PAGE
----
One of the biggest difficulties in international schools is attrition and movement. It lends itself to a sense of continuous change. But it’s important to recognize too that change can alter the culture of schools. Too little and it becomes bogged down. Too much and it creates a lack of direction, cohesion or purpose. This is why putting things in writing is essential. Written documentation allows for a school to establish a sense of history and guide those new to a community. Written documentation of sustainability and/or service learning policies, guidelines, expectations, missions and visions is crucial in this regard.

5. Demonstrate, Celebrate, Repeat.
There is lots of research to indicate the demonstrating learning (e.g. “making learning visible”) is crucial in learning. It provides several benefits. It allows for authentic exposure to a community. It also serves as a reference for what is expected and highlights to students, faculty, staff, parents and friends the significance of sustainability education and/or service learning. Once demonstration of such initiatives (including the challenges) is shown publicly the benefits of multiple, from students recognizing the value of serving to teachers understanding the ins and outs of service learning to a community seeing the involvement of students in changing the world… in short is makes a school’s mission practical and visible, both essential elements to supporting a school’s ethos.

6. Keep moving forward.
There will be days when a sustainability and/or service learning coordinator will walk away from a meeting frustrated. This too is to be expected. Changing perceptions and mindsets and sharing learning is not always delightful and the pressure, the push back, the limitations are often front and center more than the feel-good stories. Most anyone will tell you that this too is character building. As long as one maintains their sight on the purpose it becomes perhaps a bit easier to pick up that leg and take the next step. Tomorrow will hold a better day, to be sure.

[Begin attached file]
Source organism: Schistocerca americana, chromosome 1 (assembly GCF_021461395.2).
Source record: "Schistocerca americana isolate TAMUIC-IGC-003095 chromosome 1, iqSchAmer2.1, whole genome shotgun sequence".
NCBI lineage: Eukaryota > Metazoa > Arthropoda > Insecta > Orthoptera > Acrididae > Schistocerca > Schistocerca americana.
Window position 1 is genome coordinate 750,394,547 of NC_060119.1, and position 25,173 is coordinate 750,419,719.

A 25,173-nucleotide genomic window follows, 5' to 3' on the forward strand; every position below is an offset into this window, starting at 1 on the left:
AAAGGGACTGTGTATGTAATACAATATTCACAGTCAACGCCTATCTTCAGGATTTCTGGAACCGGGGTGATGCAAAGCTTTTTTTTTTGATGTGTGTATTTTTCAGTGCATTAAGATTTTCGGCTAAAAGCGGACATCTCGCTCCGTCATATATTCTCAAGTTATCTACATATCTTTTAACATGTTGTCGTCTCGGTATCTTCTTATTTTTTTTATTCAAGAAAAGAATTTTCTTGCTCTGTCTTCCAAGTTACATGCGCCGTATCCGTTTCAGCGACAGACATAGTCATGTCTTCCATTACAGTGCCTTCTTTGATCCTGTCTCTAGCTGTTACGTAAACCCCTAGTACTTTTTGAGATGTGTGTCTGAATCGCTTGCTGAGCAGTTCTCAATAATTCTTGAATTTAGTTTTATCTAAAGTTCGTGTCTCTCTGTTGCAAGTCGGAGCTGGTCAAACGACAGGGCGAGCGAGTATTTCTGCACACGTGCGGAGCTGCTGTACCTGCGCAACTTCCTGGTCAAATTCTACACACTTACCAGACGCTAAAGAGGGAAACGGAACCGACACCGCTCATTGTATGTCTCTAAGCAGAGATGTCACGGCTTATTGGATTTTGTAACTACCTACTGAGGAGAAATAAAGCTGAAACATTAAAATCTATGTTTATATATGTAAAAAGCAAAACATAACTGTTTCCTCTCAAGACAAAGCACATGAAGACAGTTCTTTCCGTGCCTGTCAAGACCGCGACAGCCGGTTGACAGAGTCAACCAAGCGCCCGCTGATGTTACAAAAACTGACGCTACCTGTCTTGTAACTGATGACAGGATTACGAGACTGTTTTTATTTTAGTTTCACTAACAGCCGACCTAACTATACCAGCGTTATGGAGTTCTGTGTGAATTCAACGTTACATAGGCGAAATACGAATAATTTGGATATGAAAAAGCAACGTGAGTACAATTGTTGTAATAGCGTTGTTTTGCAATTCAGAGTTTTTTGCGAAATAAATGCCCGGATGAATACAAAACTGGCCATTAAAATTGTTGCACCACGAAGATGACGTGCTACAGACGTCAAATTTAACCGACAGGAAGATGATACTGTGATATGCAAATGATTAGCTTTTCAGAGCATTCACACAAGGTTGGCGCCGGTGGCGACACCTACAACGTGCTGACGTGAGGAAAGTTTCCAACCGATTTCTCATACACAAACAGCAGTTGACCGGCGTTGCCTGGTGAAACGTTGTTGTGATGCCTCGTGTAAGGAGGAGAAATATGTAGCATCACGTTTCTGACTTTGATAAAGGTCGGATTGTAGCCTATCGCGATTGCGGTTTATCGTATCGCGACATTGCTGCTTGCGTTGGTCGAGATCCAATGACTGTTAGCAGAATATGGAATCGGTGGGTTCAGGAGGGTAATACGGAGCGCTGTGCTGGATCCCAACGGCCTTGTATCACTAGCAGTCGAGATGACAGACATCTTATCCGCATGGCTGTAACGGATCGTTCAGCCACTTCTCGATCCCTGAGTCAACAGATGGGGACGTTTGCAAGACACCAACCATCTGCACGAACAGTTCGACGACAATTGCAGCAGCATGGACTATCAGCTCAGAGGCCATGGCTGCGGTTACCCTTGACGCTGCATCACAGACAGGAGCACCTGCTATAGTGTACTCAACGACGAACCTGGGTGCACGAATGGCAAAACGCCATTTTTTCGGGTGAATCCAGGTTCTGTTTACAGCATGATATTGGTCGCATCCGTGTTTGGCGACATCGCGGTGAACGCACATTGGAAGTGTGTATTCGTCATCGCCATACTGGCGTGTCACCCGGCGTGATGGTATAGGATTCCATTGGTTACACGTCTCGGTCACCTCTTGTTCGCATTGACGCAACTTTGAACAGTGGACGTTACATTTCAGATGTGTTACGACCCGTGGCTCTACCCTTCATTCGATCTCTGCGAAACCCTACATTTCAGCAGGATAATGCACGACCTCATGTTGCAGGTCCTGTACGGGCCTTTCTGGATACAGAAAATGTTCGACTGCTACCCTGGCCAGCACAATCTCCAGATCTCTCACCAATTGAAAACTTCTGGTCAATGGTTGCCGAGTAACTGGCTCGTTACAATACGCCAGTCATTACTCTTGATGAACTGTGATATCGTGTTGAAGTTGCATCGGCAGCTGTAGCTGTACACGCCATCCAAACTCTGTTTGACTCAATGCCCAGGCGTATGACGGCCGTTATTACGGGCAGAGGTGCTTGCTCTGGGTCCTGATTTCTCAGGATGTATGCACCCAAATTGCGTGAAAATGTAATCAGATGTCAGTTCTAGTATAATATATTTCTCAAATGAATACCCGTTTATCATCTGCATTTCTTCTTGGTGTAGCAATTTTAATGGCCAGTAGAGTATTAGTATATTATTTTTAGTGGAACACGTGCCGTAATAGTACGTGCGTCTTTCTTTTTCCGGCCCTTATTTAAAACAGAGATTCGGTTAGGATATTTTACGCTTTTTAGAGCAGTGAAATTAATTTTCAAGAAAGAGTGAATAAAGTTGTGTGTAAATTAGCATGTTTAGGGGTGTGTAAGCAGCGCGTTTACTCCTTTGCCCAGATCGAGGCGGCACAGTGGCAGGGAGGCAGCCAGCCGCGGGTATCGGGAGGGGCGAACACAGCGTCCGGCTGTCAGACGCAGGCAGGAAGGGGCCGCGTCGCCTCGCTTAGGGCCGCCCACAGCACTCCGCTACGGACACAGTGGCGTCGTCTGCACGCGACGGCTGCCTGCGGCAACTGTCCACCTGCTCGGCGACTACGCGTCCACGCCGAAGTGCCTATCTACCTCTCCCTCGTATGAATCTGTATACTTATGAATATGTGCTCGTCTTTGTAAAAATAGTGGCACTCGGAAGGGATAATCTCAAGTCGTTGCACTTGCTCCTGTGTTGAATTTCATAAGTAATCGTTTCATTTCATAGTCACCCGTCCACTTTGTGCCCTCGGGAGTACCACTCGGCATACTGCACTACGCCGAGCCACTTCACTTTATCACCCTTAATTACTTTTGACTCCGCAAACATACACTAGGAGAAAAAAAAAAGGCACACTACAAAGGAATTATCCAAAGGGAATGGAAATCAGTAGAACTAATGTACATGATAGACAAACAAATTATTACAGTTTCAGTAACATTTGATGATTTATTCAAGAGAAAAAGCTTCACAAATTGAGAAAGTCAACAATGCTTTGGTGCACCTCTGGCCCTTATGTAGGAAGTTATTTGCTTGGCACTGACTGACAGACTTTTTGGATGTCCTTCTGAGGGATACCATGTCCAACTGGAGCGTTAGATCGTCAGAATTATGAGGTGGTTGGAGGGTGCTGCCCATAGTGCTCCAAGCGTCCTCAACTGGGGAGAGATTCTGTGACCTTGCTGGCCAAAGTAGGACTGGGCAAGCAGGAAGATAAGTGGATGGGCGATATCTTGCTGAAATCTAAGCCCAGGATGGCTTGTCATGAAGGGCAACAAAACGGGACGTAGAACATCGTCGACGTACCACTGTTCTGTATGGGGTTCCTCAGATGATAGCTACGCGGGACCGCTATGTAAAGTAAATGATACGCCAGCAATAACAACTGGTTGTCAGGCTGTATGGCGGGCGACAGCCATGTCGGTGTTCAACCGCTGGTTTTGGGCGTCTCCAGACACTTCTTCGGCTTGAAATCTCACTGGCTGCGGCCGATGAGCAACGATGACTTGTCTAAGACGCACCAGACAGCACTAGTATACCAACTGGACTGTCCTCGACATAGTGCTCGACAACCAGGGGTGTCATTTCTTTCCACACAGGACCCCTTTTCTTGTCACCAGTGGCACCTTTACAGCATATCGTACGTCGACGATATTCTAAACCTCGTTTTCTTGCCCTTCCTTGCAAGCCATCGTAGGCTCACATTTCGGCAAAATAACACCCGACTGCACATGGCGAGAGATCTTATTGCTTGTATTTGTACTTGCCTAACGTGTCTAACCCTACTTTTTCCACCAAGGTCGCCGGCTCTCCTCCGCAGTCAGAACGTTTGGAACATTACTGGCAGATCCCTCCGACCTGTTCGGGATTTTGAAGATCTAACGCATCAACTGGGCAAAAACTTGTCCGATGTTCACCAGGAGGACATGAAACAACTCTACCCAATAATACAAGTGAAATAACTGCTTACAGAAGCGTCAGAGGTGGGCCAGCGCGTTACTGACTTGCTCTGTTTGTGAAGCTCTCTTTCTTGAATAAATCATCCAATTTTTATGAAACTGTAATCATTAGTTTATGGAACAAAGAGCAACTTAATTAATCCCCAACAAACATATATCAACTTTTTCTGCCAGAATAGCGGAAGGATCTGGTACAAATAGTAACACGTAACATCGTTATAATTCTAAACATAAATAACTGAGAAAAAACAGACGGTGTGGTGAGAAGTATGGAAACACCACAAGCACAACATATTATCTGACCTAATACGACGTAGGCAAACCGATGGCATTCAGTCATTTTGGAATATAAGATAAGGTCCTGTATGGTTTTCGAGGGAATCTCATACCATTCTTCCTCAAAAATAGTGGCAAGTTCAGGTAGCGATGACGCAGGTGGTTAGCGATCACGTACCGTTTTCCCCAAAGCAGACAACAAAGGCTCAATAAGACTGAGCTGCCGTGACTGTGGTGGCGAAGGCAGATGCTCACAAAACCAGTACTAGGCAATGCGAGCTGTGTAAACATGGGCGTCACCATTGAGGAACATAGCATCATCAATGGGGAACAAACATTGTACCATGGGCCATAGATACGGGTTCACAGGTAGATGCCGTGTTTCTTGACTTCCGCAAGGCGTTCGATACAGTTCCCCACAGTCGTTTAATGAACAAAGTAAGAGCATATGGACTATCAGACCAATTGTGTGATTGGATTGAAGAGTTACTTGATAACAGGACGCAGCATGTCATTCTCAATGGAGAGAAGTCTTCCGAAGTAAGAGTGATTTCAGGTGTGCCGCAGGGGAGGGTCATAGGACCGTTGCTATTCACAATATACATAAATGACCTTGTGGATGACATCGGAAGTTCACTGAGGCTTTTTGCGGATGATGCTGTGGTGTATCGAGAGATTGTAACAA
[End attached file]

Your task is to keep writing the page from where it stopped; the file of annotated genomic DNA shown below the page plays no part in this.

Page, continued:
7. Be creative and put sustainability everywhere you can.
There are moments when sustainability might not seem like it “fits”, especially for members of a community who don’t see its value. But sustainability is not a thing, it’s a habit of mind. Just as we want our grade two students to recognize the inter-relationships between human and natural behaviors, so too we want out administrations to recognize the effects of their actions on their students, we want parents to see the potential of students taking on service learning experiences, we want operations managers to see the benefits of sustainability on their environment, we want trip leads to acknowledge both the benefits and challenges of service trips. It is very difficult – and I would say impossible – for sustainability to not be somehow related to every conversation related to schooling, to education, to global citizen building.

The six elements above are not the end-all of sustainability and/or service learning. But for one with often little guidance, it’s beneficial to remember that all over the world there are people working on making the world a better place. But saying that and doing it can be very different things. The day-to-day conversations, experiences, decisions all form the essence of taking a mission statement and making it real. And what sense of pride when we notice our children doing just that!

Article reposted from Sustainability & Service Learning @ International Schools blog with permission from the author, Laurence Myers